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1 item from 2006

Director Robert Altman Dies at 81

21 November 2006 | IMDb News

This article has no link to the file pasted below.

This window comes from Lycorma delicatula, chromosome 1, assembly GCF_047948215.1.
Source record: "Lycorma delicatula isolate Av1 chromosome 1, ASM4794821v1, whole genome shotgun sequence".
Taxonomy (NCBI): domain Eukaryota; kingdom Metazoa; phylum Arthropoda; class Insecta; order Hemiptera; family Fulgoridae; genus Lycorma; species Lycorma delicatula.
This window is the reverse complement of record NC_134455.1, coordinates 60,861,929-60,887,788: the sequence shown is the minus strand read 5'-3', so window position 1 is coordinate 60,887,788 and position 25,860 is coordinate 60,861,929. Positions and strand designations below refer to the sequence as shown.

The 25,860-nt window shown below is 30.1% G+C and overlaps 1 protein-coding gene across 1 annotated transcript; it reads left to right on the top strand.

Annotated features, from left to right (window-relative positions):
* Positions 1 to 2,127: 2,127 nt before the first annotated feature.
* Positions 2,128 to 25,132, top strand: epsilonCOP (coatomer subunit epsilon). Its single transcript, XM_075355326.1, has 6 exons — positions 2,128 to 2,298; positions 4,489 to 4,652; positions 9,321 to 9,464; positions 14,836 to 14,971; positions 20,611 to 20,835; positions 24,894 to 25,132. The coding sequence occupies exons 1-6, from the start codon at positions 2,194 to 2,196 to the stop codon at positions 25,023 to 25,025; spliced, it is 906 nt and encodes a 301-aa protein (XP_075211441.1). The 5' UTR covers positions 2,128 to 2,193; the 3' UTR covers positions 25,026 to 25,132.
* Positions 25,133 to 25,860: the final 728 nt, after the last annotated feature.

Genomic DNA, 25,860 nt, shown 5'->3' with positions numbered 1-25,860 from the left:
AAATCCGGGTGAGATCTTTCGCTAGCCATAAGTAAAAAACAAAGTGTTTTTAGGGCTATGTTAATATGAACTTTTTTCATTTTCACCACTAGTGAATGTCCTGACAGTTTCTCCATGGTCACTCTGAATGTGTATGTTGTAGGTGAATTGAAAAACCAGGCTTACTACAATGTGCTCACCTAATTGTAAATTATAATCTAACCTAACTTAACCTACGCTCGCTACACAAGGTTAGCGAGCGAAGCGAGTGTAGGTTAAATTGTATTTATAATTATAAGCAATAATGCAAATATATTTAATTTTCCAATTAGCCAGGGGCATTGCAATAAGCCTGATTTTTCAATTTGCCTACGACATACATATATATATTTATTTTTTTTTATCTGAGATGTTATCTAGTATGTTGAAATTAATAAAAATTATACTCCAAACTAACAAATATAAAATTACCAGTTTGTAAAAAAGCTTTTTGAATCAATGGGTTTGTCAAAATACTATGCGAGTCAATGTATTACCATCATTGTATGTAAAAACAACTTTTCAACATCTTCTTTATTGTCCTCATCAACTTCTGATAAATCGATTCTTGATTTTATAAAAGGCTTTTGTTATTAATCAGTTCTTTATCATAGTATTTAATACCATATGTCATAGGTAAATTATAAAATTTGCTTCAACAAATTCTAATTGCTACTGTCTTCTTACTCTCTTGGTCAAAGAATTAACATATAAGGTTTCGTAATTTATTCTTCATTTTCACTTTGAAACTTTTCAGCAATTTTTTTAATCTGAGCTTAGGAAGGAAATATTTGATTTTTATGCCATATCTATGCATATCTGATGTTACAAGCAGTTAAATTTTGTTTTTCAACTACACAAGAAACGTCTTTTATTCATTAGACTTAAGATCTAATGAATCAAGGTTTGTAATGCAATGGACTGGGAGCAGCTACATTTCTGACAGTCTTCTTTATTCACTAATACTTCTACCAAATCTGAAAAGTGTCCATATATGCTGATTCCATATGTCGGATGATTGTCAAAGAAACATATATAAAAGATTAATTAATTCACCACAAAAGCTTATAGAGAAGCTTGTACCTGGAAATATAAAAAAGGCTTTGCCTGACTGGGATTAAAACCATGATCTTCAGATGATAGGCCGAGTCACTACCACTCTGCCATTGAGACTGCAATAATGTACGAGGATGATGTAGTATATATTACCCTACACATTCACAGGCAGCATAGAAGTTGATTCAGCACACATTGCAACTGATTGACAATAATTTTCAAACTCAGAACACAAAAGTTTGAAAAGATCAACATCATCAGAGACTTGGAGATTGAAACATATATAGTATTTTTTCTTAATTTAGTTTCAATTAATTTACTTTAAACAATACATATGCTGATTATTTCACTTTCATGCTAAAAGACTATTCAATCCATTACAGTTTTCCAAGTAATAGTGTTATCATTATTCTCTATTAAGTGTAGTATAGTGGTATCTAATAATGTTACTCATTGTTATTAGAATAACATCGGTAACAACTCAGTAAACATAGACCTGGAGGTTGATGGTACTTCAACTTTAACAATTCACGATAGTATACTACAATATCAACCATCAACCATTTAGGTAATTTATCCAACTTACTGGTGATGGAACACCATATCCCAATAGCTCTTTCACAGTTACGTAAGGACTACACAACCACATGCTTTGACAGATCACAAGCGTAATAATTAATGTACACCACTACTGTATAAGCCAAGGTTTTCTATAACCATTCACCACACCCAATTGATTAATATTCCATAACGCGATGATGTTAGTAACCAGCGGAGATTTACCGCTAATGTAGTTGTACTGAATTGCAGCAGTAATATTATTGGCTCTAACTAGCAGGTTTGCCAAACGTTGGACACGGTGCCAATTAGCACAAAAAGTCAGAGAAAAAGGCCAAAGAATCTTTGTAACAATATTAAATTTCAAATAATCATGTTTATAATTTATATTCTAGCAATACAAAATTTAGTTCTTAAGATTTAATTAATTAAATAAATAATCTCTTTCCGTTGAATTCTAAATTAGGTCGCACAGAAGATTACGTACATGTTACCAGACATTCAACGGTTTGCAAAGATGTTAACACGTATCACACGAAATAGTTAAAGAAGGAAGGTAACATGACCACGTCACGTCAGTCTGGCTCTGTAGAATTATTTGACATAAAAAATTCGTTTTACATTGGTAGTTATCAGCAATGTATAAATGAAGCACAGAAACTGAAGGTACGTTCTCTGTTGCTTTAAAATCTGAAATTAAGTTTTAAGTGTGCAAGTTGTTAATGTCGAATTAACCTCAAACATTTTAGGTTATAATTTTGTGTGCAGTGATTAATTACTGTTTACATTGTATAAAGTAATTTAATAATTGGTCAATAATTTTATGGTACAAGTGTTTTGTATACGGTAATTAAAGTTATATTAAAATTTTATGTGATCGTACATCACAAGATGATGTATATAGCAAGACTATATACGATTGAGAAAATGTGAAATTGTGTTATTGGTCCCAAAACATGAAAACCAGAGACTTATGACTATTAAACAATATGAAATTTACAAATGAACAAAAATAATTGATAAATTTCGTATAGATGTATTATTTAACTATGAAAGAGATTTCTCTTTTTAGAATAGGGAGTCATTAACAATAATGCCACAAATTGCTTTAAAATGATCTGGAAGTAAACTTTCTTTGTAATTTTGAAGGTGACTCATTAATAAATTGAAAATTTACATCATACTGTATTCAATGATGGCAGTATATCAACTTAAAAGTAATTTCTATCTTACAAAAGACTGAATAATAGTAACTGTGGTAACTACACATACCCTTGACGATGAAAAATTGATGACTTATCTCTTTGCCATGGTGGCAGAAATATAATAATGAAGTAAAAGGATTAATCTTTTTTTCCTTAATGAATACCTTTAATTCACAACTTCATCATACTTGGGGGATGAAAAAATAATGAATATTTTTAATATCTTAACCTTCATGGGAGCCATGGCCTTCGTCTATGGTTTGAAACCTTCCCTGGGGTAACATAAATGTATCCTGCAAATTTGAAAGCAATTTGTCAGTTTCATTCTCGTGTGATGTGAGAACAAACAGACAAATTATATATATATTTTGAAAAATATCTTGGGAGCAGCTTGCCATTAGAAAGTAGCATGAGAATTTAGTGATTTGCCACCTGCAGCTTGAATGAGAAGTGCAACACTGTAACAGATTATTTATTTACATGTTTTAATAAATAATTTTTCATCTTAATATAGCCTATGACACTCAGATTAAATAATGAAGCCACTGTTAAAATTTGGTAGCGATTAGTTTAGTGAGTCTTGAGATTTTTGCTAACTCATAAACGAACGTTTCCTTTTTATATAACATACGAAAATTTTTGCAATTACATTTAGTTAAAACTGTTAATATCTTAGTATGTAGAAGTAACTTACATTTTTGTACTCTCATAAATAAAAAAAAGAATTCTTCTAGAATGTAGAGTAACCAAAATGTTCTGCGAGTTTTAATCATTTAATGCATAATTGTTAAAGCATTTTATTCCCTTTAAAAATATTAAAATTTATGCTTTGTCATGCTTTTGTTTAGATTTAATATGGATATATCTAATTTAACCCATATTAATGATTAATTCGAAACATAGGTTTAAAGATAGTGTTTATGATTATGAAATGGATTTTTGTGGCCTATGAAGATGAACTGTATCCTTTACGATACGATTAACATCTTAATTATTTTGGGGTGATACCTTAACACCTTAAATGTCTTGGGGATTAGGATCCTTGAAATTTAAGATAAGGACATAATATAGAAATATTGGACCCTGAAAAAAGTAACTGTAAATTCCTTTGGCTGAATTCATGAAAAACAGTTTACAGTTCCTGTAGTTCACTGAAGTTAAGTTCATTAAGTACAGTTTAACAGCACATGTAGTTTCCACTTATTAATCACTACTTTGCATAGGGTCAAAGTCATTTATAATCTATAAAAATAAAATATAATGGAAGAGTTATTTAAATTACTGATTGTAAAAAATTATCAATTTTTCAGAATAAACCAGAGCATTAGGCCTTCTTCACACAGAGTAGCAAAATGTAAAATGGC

Robert Altman, the legendary director behind such modern classics as MASH, Nashville, The Player, and Gosford Park, died Monday night in Los Angeles; he was 81. The cause of death was not immediately disclosed, and a statement released Tuesday afternoon stated that Altman died from complications due to cancer; the news release also said that Altman had been in pre-production for a film he was slated to start shooting in February. When he was presented with an honorary Academy Award just last year, Altman revealed that he had been the recipient of a heart transplant within the past ten years, a fact he hadn't made public because he feared it would hinder his ability to get work. One of the most influential and well-respected directors of modern cinema, Altman's work was marked by a naturalistic approach that favored long, unbroken tracking shots and overlapping dialogue (as well as storylines), as well as improvisation, usually among a large ensemble cast. Though now regarded as one of the premier American filmmakers, Altman had a career that reached both popular and critical highs as well as lows, as he burst onto the scene in the early '70s with very acclaimed films, but had a string of commercial and critical failures as well. All told, he received five Oscar nominations for directing MASH, Nashville, The Player, Short Cuts and most recently Gosford Park. Other numerous awards include two Cannes Film Festival wins (for The Player and MASH), a Golden Globe (for Gosford Park) and an Emmy (for the TV series Tanner 88). Born in Kansas City, Altman attended Catholic schools as well as a military academy before enlisting in the Air Force in 1945. After being discharged, Altman tried his hand at acting and writing in both Los Angeles and New York before returning home to Kansas City, where he started making industrial films for the Calvin Company. After numerous false starts, Altman finally made the full move to Hollywood, and in 1957 directed his first theatrical film, The Delinquents. Though it didn't start him on the road to fame, the film was good enough to secure Altman work in television, particularly for Alfred Hitchcock and his Alfred Hitchcock Presents television series. In 1969, Altman was offered the script for MASH, which had been rejected by numerous other filmmakers. The movie, a black comedy set during the Korean War (and a thinly veiled attack on the then-raging Vietnam War), was a rousing commercial and critical success, scoring Oscar nominations for Best Picture and Director and, most famously, inspiring the successful TV sitcom, which took on a very different tone. His films after MASH included the revisionist western McCabe and Mrs. Miller and the updated California noir The Long Goodbye, but it was 1975's Nashville, a multi-layered film centered around the country music capital and the wildly divergent Americans who converged there, that would be his next major success, also receiving Oscar nominations for Best Picture and Director. After Nashville, Altman more often than not found himself on the opposite end of the spectrum, with films such as the acclaimed but sometimes puzzling 3 Women as well as the commercial flop A Wedding and, most notoriously, the Robin Williams version of Popeye, which was technically a hit but seen as an artistic failure. Altman worked constantly through the '80s - his films included Come Back to the Five and Dime, Jimmy Dean, Jimmy Dean, Streamers, Secret Honor, and Fool for Love - but it wasn't until the HBO series Tanner 88, about a fictional candidate's run for the presidency, that he found favor again. In the early '90s, the one-two punch of The Player (a biting Hollywood satire) and Short Cuts (based on the stories of Raymond Carver) put him back on the map, but he followed those with the less well-received Pret-a-Porter, The Gingerbread Man, and Cookie's Fortune. True to the ups-and-downs of his career, Altman was back on top with Gosford Park, a British-set ensemble film that combined comedy, drama and mystery, and marked his first Best Picture nominee since Nashville. His last films included a revisit to the world of Tanner 88 with Tanner on Tanner, and just this year, A Prairie Home Companion, based on the radio show by Garrison Keillor. Upon receiving his honorary Oscar last year, Altman appeared to be in fine health, but reportedly directed most of A Prairie Home Companion from a wheelchair, with the Altman-influenced director Paul Thomas Anderson on hand. Altman is survived by his third wife, Kathryn, their two sons, and a daughter and two other sons from two previous marriages. --Mark Englehart, IMDb staff


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